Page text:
Owning shares in French auto parts supplier Valeo (OTCPK:VLEEY)(OTCPK:VLEEF)(FR.PA) continues to be an exercise in frustration, as the Street continues to focus on short-term challenges in the business at the expense of any sort of holistic or long-term view of the company. While it’s true that the company’s efforts to build up its electric powertrain and advanced driver assistance system (or ADAS) offerings cost money and depress margins in the short term, and it’s also true that the near-term outlook for auto production isn’t great amid a weaker global economy, it’s also true that the company is outperforming many of its peers and winning significant orders that will fuel growth in 2025 and beyond.
Valeo shares are up slightly since my last update (the ADRs are down slightly on currency moves), underperforming comparables like BorgWarner (BWA) and Visteon (VC) and significantly underperforming Vitesco (OTCPK:VTSCY). I believe this underperformance is unwarranted and Valeo continues to look undervalued, but it is clear that the Street is unlikely to reward the company’s progress until margins are meaningfully better than recent levels.
Healthy Growth On The Back Of Electrification And ADAS
Despite some challenges from mix and expiring contracts, Valeo has logged some good quarters lately in terms of outperforming underlying vehicle production. The second quarter saw 3% outperformance relative to underlying vehicle production (10% on an adjusted basis) after 7% outperformance in the first quarter and 15% outperformance in Q4’22, after slight underperformance in Q3 of 2022.
Revenue for the company’s original equipment business rose 26% on an adjusted like-for-like basis, with stronger outperformance in both the EU (3% reported, 17% adjusted) and China (7% reported, 6% adjusted) as North American results were impacted by mix and the expiration of a large contract with a Japanese automaker.
Both electrification and advanced driving assistance systems are fueling this growth. The Comfort segment reported 24% adjusted growth in the second quarter, with the ADAS business up 26% (versus 10% growth in the interiors business), and outperforming adjusted global production by 15%. Valeo has logged some significant wins with automakers like BMW (OTCPK:BMWYY) and Stellantis (STLA) that will start delivering in 2024 and 2025, and the company has been seeing strong demand for both its camera and software solutions (including its software-defined vehicle concept).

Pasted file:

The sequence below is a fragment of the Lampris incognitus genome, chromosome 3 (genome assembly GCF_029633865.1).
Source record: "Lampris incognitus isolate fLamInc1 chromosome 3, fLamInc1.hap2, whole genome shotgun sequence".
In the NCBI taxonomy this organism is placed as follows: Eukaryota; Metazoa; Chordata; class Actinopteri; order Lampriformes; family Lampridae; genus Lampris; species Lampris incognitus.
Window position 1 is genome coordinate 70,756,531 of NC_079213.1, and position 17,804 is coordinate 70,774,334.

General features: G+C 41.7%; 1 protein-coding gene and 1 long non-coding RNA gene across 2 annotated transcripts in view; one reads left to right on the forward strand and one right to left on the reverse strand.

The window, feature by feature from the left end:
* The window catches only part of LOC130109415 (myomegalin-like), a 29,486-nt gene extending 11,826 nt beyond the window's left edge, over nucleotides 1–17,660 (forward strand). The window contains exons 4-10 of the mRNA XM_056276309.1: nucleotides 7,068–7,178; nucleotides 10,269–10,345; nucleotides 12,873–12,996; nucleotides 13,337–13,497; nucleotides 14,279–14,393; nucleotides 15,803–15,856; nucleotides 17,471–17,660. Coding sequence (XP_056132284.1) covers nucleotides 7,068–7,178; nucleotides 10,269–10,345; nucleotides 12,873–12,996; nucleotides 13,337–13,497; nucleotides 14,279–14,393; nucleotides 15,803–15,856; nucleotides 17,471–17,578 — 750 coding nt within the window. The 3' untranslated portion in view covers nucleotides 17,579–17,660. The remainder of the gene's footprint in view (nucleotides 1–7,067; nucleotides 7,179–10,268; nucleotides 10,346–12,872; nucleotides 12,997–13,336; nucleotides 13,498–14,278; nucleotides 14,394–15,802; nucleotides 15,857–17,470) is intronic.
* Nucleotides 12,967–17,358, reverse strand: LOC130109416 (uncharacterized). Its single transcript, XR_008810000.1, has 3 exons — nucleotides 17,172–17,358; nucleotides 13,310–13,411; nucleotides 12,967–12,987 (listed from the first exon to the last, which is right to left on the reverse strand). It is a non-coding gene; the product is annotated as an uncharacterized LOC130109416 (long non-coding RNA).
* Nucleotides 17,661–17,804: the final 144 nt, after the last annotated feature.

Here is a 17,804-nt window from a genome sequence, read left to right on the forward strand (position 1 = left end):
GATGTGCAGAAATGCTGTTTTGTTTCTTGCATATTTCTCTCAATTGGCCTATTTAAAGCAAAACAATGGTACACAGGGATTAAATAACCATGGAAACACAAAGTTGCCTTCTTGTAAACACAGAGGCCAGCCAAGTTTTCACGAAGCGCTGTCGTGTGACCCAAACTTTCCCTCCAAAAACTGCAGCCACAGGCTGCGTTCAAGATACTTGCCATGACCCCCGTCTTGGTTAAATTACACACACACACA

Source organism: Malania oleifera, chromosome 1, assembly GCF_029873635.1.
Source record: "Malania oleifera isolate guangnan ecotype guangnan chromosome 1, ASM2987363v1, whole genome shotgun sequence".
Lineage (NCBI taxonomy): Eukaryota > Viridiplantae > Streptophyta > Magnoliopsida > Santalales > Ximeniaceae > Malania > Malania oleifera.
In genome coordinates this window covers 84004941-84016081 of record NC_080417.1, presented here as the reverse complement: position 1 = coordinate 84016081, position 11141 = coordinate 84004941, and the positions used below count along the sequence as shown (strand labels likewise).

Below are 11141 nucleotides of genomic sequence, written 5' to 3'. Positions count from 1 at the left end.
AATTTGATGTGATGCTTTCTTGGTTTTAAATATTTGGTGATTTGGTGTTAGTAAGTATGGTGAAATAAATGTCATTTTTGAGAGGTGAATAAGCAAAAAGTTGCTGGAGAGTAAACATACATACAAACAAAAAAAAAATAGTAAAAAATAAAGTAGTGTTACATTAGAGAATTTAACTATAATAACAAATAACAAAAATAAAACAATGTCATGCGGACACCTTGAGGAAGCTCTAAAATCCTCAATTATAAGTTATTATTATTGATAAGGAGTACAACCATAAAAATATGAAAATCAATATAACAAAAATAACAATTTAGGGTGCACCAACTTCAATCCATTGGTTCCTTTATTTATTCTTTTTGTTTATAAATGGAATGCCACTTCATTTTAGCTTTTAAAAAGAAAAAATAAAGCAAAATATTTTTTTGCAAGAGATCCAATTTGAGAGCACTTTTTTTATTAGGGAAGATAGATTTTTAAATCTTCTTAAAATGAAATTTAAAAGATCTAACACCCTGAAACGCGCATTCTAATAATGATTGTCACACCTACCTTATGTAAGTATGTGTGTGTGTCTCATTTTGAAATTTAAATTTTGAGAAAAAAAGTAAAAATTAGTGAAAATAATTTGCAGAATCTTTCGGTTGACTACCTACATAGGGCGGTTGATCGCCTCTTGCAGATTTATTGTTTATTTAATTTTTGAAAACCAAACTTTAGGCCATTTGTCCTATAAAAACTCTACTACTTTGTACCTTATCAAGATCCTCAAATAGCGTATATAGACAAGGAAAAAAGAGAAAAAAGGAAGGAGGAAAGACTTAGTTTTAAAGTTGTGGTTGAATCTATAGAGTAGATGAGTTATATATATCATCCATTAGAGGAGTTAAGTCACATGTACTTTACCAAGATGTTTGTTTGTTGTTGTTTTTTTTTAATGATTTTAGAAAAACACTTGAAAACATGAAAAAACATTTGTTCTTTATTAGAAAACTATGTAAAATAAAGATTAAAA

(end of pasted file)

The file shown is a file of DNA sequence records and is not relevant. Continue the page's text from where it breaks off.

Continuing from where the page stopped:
Powertrain was the star in the last quarter, growing 42% and outperforming underlying production by 26% on an adjusted basis. High-voltage EV product sales rose 108% on a like-for-like basis, with the business doing well since Valeo bought out its partner Siemens (OTCPK:SIEGY) in 2022.
Neither of the other two businesses, Thermal and Visibility, performed badly, with the former seeing 21% growth in adjusted original equipment revenue and the latter seeing 18% growth, and with both growing in excess of underlying production.
Margins Still Weak, As Investments And Launch Costs Pressure Profitability
The bear thesis on Valeo is basically that the company is at risk of locking itself into “profitless prosperity” – spending significant sums to develop its offerings in areas like high-voltage electrification (48V systems) and L3/L4 ADAS to log order wins, but at prices that will never allow for significant long-term margin leverage.
How profitable EV components will be for suppliers like BorgWarner, Valeo, and Vitesco has been a point of contention for years between bulls and bears and we’re not really any closer to an answer. The CEOs of these companies have forcefully refuted the idea that they’re booking low-margin business and that future EV components will be intrinsically less profitable than traditional vehicle components. Likewise, vehicle software content continues to increase, and I believe this is an underappreciated potential margin driver for Valeo down the line.
In the meantime, I cannot and will not argue that Valeo has strong margins. The company has already seen better margins in the high-voltage business over the past year (smaller losses), but the fact remains that this is still an investment phase for these major suppliers. Likewise, new products/projects rarely start off with robust margins – there are costs and inefficiencies tied to new platform launches, and OEMs often push hard for discounts on the front-end of these launches.